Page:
Elizabeth McGovern confesses she thought showbiz was a breeze.
The actress made her feature film debut in first-time director Robert Redford’s Oscar-winning 1980 film “Ordinary People,” starring Mary Tyler Moore, Donald Sutherland and Timothy Hutton.
“I didn’t have anything to compare it to, so my feeling was like, ‘God, show business is easy, isn’t it?” McGovern, 60, chuckled in a recent interview with The Post. “Little did I know! Then I had to sort of stick with it for however many years, which we won’t say. But, yes, that was a very special time.”
She added, “and when I think back, what an incredibly unusual director to have worked with for my first job — and I do appreciate it more and more as time goes by.”
McGovern went on to star in movies like Milos Forman’s “Ragtime,” “Racing with the Moon” opposite Sean Penn and John Hughes’ “She’s Having a Baby,” but for millions of fans around the globe she’s now instantly recognizable as beloved matriarch Cora Crawley in “Downton Abbey.”
She was the lone Yank in the British period drama for its television run and reprised the role in the 2019 film and the sequel, “Downton Abbey: A New Era,” out May 18 in theaters and streaming on Peacock 45 days later.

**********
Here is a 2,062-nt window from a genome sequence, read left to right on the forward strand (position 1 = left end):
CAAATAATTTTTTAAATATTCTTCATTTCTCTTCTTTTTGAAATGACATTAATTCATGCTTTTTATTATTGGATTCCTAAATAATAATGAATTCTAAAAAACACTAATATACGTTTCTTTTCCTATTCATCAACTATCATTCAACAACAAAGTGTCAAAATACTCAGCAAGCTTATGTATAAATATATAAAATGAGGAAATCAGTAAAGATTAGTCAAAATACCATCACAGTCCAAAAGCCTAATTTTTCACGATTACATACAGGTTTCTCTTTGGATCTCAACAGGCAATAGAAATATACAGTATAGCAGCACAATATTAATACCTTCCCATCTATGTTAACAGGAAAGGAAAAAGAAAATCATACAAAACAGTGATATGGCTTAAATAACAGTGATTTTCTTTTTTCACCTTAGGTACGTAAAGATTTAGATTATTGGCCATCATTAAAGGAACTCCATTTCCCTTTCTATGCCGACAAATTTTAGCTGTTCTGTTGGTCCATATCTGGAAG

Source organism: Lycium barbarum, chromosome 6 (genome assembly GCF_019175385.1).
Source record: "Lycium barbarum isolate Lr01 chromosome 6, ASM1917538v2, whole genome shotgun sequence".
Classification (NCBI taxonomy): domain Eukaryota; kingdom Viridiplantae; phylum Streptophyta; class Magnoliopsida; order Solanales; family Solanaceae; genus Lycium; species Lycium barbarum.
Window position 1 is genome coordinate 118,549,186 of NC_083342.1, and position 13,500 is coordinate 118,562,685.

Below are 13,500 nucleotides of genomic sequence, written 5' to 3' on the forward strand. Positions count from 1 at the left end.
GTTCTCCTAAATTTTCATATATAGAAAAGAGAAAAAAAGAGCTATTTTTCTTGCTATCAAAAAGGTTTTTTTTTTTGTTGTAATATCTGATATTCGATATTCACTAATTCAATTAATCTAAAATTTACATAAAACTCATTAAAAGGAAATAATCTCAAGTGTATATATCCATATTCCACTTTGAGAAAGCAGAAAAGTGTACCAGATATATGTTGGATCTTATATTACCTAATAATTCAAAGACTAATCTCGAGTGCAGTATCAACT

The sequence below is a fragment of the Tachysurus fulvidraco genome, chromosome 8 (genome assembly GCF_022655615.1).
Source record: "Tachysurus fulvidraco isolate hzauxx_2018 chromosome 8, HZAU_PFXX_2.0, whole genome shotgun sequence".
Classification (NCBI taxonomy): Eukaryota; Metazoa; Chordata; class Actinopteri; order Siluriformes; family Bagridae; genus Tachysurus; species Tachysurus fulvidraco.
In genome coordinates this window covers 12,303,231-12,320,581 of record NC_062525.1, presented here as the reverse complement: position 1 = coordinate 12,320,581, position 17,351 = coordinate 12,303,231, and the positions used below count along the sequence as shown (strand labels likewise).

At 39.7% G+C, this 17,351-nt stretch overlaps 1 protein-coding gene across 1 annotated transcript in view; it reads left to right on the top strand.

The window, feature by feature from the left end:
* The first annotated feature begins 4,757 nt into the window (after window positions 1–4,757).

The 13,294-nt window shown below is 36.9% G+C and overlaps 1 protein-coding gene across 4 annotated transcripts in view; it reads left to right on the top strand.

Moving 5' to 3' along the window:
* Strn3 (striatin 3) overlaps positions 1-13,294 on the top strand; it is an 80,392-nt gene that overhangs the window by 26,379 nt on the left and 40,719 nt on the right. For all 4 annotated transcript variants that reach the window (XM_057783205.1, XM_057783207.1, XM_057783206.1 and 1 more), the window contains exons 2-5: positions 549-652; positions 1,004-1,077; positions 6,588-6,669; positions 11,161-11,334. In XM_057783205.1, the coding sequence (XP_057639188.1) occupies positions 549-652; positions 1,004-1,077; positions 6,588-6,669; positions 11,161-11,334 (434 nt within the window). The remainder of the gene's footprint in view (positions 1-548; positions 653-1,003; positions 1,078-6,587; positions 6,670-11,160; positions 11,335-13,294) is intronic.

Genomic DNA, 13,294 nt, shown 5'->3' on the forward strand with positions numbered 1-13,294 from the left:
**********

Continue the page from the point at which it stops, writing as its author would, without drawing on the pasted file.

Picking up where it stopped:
The Evanston-born actress confessed that, much like her character, she doesn’t quite understand the intricacies of class distinction that are depicted in “Downton Abbey.”
“It’s almost like tribal rituals or something,” she said. “And it holds absolutely no weight with me. It’s quite a freeing thing to not be caught up in all the machinations of the hierarchy … I mean, I literally don’t get it.
“That’s the way I felt when I first moved to England and I still feel the same way.”
McGovern married director Simon Curtis, who helmed the latest “Downton Abbey” film, in 1992, and the couple shares two daughters. Since then she has appeared on numerous British shows and on the UK stage.
Her favorite “Abbey” character is Thomas Barrow, the closeted gay butler.
“I think that that story is so well-written and it always really moves me,” she explained. “It feels like such an accurate depiction of the way someone like him would feel trapped and suppressed. And he is a wonderful story in the film and that gave me a lot of pleasure to watch.”
And as for whether she thinks there will be a third movie?
“I have no idea,” McGovern confessed. “I’m always the cynical one that says, ‘This is it.’ And then a year later, I’m back on the set, so I just give up. I have no idea.
“I would hate for us to push it too much and churn out something that wasn’t kind of the same level of the stuff that I feel we’ve managed to put out. And that’s always my fear. But, you know, I don’t know. Never say never.”